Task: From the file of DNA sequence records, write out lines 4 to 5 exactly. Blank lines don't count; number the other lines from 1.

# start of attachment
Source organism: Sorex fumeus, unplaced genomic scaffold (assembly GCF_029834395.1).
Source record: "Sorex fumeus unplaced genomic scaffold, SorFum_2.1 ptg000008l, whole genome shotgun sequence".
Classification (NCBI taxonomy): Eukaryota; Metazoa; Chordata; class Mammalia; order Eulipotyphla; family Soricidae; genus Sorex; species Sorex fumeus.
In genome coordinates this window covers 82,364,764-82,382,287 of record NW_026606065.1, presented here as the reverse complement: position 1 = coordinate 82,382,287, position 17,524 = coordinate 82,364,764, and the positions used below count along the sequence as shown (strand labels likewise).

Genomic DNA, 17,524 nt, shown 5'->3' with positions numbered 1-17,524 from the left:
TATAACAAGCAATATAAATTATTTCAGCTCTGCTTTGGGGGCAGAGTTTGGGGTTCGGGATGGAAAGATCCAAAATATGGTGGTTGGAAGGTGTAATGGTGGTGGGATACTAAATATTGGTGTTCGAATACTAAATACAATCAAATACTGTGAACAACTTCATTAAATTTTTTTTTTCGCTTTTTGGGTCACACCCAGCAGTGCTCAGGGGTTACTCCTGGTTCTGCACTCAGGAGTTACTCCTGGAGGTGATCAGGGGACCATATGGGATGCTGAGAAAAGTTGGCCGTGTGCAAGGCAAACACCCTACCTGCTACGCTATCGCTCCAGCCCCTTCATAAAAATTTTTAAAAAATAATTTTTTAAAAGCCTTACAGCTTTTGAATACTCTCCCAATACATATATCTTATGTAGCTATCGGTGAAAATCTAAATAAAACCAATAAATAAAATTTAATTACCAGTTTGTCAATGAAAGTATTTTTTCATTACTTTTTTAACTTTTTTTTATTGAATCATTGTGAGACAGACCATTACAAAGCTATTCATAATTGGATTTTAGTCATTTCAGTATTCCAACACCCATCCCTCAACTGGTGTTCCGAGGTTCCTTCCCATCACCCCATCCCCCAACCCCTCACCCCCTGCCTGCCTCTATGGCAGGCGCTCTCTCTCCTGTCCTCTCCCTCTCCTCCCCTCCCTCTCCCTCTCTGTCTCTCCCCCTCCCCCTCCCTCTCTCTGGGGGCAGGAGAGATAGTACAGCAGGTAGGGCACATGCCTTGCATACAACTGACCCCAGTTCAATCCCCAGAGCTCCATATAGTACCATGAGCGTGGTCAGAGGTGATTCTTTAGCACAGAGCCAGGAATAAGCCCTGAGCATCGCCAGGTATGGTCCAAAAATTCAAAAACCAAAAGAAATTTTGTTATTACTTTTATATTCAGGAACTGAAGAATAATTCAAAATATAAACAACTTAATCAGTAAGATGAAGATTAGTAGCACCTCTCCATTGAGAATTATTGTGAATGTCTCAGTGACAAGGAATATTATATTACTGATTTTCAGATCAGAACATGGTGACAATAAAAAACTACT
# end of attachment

In genome coordinates this window covers 82,364,764-82,382,287 of record NW_026606065.1, presented here as the reverse complement: position 1 = coordinate 82,382,287, position 17,524 = coordinate 82,364,764, and the positions used below count along the sequence as shown (strand labels likewise).

Genomic DNA, 17,524 nt, shown 5'->3' with positions numbered 1-17,524 from the left: